Onion Noodles: One of life’s simple pleasures.

Onion NoodlesLately, I’ve noticed that during times of great pressure and stress, my natural inclination is to arm myself with some of life’s simple pleasures. I take more naps, I spend more time outside partaking in a range of activities, and I unapologetically partake in comfort foods. To me, comfort foods are those dishes that bring an element of nostalgia, and remind me of more carefree times. Maybe it is my Abuela’s creamy arroz con leche, or a piece of fresh baked toast smeared with smashed avocado. For Kenny, it’s usually meat and potatoes (surprise, surprise), or a similarly basic starch. In both cases, the best comfort foods are almost always very simple, simple, simple.

There’s no rule that says good food must be complex. Take onion noodles, for example. There are only 5 ingredients in my mother-in-law’s recipe, yet it is one of my husband’s all-time favorite dishes. In addition to the famous chocolate cake, it’s the only other dish he requests every year for his birthday celebration, without fail. What’s so good about onions and noodles? More like, what’s bad about onions and noodles?

Sliced Onions
Lots of sliced onions, ready for the saute pan.

Imagine if someone shook an onion bagel over your dish of buttered noodles, and crisped the edges like the best part of a kugel. Then you can sort of grasp the intended flavor and texture of this dish. But the brilliance is really in its simplicity. That being said, my husband never fails to inform me that my onion noodles don’t look the same as when his mom makes them.

After a little trial and error, I think I’ve figured out why my version turns out more golden brown than Kenny is used to. To put it bluntly, making this dish the best that it can be requires a certain degree of patience. And well… patience has never been a virtue of mine. While I certainly take the time to really slowly caramelize the onions until they are a soft brown, by the time I add the noodles, the inviting aroma takes over, and my patience for letting the noodles sit and crisp wanes.  There in lies the difference. Bette Jo let’s her noodles sit and crisp in the pan before she stirs them ever so gently, whereas I am less patient, stirring a bit more frequently, and the brown from the caramelized onions disperses throughout the noodles, tinting them a brownish hue. That, and like a good little Cuban-American, I add a little garlic to the recipe.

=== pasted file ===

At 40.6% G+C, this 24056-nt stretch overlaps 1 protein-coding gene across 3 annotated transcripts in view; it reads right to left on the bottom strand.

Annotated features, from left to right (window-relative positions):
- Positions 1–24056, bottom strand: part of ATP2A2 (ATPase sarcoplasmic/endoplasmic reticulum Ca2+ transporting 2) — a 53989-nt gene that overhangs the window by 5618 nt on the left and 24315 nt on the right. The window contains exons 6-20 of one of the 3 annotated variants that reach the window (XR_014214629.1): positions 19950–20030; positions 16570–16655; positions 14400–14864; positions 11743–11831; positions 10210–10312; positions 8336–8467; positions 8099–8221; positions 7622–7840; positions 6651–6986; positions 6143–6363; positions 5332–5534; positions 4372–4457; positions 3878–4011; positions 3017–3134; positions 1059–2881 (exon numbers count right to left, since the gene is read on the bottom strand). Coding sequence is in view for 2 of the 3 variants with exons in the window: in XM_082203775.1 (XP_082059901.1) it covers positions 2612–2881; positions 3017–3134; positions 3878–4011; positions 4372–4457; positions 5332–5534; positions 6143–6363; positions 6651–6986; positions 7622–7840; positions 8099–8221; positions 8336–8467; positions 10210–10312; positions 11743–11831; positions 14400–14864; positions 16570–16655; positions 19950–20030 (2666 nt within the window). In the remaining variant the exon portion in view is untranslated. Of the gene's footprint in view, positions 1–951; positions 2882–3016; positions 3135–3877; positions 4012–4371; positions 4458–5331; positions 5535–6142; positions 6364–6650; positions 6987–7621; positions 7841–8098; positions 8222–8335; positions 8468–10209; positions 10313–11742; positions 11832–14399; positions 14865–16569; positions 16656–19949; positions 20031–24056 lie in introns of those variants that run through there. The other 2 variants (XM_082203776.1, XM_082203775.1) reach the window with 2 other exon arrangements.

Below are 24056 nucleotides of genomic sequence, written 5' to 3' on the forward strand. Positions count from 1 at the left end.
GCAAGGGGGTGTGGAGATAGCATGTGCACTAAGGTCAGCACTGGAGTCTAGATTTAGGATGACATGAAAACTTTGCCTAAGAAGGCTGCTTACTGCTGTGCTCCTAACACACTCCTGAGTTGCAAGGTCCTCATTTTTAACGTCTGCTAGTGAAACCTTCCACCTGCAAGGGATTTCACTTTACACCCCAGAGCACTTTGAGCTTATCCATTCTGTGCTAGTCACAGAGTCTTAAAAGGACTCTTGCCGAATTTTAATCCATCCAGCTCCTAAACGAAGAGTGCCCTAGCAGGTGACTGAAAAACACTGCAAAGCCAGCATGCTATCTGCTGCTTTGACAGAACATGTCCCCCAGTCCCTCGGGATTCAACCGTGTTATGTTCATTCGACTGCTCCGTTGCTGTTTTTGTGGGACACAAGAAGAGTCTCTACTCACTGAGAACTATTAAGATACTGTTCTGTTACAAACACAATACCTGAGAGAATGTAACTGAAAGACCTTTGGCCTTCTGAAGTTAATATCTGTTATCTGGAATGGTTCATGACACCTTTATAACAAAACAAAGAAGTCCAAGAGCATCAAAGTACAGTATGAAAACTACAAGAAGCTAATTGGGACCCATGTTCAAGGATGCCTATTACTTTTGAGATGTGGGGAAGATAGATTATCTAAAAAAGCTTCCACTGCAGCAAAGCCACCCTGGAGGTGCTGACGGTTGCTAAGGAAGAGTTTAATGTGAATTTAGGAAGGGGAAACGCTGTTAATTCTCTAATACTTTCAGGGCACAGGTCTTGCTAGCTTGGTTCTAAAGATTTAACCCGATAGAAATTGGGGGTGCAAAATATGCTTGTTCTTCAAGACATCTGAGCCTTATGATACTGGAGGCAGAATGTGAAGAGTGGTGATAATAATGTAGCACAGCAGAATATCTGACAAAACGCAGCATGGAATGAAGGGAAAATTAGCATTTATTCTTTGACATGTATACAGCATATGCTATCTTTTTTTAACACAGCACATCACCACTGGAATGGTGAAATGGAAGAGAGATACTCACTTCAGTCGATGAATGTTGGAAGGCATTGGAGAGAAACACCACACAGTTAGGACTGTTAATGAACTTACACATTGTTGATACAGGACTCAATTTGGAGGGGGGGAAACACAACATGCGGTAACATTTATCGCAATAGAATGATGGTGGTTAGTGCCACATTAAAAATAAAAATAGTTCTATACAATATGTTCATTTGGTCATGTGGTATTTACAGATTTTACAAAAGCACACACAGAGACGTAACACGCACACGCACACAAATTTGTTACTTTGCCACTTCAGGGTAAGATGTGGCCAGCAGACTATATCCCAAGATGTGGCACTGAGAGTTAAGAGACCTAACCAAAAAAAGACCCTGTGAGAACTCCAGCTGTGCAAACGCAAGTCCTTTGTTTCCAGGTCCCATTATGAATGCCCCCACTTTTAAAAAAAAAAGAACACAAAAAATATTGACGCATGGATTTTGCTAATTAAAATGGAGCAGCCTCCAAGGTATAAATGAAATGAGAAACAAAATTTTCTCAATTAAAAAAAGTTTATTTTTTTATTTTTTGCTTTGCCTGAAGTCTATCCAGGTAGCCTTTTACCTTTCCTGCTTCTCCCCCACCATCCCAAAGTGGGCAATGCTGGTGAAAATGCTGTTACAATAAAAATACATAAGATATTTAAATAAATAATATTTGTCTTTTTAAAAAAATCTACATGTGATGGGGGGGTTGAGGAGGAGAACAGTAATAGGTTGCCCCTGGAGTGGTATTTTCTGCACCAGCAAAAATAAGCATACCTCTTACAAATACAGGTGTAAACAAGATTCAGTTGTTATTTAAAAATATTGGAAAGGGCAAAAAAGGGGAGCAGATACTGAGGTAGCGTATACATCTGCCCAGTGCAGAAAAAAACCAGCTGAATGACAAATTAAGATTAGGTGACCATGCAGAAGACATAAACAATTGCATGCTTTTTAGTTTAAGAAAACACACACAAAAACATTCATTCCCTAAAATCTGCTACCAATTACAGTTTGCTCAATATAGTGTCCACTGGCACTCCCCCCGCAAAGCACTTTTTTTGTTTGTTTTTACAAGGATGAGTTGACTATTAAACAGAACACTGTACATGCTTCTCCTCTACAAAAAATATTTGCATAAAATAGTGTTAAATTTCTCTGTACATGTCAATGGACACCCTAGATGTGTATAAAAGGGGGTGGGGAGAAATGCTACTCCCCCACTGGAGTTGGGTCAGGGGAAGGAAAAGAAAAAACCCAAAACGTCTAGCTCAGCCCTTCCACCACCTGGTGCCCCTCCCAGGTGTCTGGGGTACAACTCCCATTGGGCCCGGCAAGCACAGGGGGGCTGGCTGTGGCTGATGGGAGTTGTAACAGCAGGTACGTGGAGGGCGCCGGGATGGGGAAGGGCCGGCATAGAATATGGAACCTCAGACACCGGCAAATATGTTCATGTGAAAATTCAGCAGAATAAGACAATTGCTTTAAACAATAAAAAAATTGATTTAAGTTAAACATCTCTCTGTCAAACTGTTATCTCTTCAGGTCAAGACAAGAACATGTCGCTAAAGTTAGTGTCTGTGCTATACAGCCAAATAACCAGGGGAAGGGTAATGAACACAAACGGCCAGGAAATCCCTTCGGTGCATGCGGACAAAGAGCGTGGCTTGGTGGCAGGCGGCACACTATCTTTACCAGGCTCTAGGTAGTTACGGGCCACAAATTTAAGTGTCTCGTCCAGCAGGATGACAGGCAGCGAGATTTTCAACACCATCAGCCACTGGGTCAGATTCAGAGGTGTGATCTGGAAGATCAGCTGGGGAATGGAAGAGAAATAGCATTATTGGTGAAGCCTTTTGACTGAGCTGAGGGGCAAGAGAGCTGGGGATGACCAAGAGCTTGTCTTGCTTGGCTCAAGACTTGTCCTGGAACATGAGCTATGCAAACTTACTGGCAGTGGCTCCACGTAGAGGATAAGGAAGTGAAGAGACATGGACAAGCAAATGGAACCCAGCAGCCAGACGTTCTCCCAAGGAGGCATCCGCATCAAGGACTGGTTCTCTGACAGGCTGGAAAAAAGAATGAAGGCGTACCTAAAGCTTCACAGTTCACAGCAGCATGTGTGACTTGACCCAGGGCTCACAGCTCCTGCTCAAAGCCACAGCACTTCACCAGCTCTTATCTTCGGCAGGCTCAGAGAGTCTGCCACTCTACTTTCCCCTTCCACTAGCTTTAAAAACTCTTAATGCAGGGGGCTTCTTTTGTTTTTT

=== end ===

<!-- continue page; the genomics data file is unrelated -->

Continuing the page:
Either way, the two versions more or less taste the same, but between you and me… those crunchy bits that Bette Jo achieves by being patient? They are without a doubt worth the wait. As an extra tip, I advise that you serve these alongside something saucy, so the noodles can serve as a vehicle for heightened flavor. And make extra. Trust me on this one.

** It’s just been brought to my attention that this recipe was introduced to Bette Jo by her sister, Myndel. Looks like we’re not the only one who think this is comfort food!

Onion Noodles
Recipe type: Side Dish
Cuisine: Jewish
Serves: 4-6
Prep time:
Cook time:
Total time:
Old-world comfort food, whose crispy edges will have your guests begging for more.
  • ½ stick of butter or margarine
  • 2 medium onions, sliced
  • 1-2 cloves of garlic, finely minced (*Optional)
  • Poppy seeds
  • Seasoned salt
  • 1 8oz package of wide egg noodles, cooked al dente
  1. In a large frying pan, heat the butter (or margarine) over medium heat. Add the onions, and saute until light brown. Add the garlic, poppy seeds and season salt. Stir to combine.
  2. Once the onions are golden brown, add the noodles, stir to combine, and let sit until the bottom side of the noodles crisp. Stir, and let the other side get some color. Once desired color and crispness is reached, serve immediately.
The garlic is definitely optional, but I think it adds an extra layer of flavor.


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